He knew what to expect. He knew their intent. He was fully two wholes when only one could live. He saw the glint of the knife before they had even divined their own actions, before they had even closed hands around hilt. They would. He prepared.
Second sight is not just the blessing of an intuitive but the birthright of a pterosaur. Like echolocation, that sister faculty of his mammal kin, it is not magic at all. It is not even a marvel, not to anyone who can conceive of the hum of momentum when its source never shows itself to sight.
Here now.
The slender strip of stars skulking at the edges of the blinds is enough for distance but not intent. I know by feel he has turned on his side. Breath and hunger. I reach. The webbing noses out against the sheet at his back. An inch then two. He lets his guard down though I would never tell him and he’d deny it if I did. The teeth of his scars unclench. As hungry as they are to tap the marrow of whatever they’ve been gripping all this time, their appetite for night’s promise is greater. He stays awake, or perhaps returns again and again to wakefulness. He watches. He keeps watch. Not with eyes and maybe not with any sense I can name though I surely recognize the tattoo of its clang against the etched walls of my own forgotten cave.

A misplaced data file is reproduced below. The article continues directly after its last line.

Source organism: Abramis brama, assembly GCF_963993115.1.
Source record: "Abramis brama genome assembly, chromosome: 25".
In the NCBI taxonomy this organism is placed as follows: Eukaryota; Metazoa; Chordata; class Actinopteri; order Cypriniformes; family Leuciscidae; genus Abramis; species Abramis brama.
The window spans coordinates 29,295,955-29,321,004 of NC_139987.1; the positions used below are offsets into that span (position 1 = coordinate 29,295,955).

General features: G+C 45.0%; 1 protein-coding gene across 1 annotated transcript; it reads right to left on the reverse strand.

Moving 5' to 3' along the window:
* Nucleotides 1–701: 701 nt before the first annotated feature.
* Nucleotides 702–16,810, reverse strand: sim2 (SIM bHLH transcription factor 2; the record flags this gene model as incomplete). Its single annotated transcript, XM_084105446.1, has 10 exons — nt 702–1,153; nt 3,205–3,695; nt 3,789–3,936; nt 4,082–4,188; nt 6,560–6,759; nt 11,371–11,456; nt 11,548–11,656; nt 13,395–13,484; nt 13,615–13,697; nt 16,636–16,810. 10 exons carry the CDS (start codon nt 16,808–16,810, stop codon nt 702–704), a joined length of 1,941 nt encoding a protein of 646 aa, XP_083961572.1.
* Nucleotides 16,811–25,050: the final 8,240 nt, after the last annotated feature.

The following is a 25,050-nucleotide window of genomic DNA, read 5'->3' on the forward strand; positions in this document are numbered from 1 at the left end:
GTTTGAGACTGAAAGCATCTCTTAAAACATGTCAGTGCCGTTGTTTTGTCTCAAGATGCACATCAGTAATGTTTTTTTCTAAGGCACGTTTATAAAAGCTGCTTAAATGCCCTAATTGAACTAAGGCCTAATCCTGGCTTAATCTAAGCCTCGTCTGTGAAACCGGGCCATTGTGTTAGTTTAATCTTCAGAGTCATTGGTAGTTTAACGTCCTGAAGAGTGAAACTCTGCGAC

What they don’t know is that it is never too soon to knit the tears nor too late to tear back the stitches.
The creak of wing, the scratch of pteroid against the base of my skull draws my head to his shoulder and I am creeping finally into the hollows of my own eyes at the moment his tongue pushes free. Longer than any, a thickly sown field of buds seeking heat now whets itself against my jaw, my throat. Its length alone bespeaks a palate for furred flesh. It is a nocturnal thing hinting at blood and strike but this close I can tell it is as translucent as the membrane between the digits pulsing now from the trench beneath his scapulae. They hold me but reach past. At any moment, he will sense the expanse beyond the ceiling and vault up and out. Will I have a place in that ascent?
This right here is the entirety of what is promised. And even this is not guaranteed.
I release the damper and let in whole the chord of his appetite so tuned like the lost lower fifth of mine. Glossa streaks of ink and string, he sculpts the notes of a long dead language into the spells that bind my breastbone to his rib. The current he strains to catch with the first beat of his awakened reach is the one we trace onto our shared night.